Is the irony lost on her? Or can it be she has no grasp of such intellectual concepts as her brain is locked in a binary world of black and white from where irony, paradox, and nuance are exiled.

Nonetheless, I hope the Gaetz/Greene act appears soon in my town. I can use a good laugh, and when they pass the hat to help “Make America Great,” I will put in a lump of coal and say, “There, I have.”

The Real Cancel Culture

Former president Donald Trump took his “Pity Me” Tour to Sarasota, Florida this weekend to rant about his “stolen” election, a theme as stale as week-old French bread, but as vital as red meat to his pack of bellyaching wolves. Attending such appearances and supporting the former president may infuse his supporters with a shot of pissed-off bravura but it may also prove bad for their health.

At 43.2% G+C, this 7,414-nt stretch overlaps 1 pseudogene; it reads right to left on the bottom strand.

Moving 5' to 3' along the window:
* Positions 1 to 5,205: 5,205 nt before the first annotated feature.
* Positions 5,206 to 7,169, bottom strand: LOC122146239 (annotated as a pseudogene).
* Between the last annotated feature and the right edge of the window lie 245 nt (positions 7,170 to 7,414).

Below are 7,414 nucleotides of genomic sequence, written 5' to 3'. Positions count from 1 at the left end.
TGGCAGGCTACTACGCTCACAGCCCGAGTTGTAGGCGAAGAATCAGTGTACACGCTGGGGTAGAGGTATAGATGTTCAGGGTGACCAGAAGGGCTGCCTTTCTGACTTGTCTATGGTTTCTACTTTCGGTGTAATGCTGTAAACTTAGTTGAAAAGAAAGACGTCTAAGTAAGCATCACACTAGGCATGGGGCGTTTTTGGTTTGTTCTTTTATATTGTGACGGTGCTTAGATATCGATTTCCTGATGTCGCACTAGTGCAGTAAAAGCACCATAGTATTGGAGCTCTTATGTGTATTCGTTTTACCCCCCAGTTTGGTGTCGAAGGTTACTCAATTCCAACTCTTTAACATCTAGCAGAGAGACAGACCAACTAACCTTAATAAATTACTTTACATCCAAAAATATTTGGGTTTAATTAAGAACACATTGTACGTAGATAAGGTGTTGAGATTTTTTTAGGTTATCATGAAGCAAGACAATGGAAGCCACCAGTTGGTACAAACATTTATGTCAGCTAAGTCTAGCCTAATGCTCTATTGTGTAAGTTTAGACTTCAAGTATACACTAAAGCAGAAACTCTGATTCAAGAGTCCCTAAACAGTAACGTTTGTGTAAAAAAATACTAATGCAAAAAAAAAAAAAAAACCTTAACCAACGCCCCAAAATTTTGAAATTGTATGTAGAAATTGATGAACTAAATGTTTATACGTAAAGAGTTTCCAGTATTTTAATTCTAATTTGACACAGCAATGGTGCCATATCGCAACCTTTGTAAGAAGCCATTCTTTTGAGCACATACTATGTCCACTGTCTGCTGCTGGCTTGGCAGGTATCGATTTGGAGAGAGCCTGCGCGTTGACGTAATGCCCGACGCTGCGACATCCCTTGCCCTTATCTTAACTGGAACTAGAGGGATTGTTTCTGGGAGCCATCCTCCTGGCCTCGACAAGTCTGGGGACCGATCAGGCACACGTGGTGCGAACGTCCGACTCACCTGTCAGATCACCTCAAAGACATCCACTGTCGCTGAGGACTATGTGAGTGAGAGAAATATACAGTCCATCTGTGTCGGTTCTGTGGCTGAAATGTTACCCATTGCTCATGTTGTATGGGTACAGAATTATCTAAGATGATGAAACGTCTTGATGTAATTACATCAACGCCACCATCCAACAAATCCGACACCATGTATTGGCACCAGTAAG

A recent study by Seth Masket of the Center on American Politics at the University of Denver show that the correlation between how states voted in the last election and the percentage of their citizens who are vaccinated is nearly exact. So strong is the correlation that Masket says, “Vaccinations are a better predictor of state voting patterns in 2020 than education, racial composition, or almost any other demographic factor.” With the highly contagious and deadly Delta variant spreading across the country, an unvaxed red-state America may be protesting at their own peril. This disconnect is no longer an example of America’s increasingly fractured politics, but its deadly malignancy as well. If you have an “R” next to your name, there is a good chance your insurance premiums will be as high as an admitted smoker.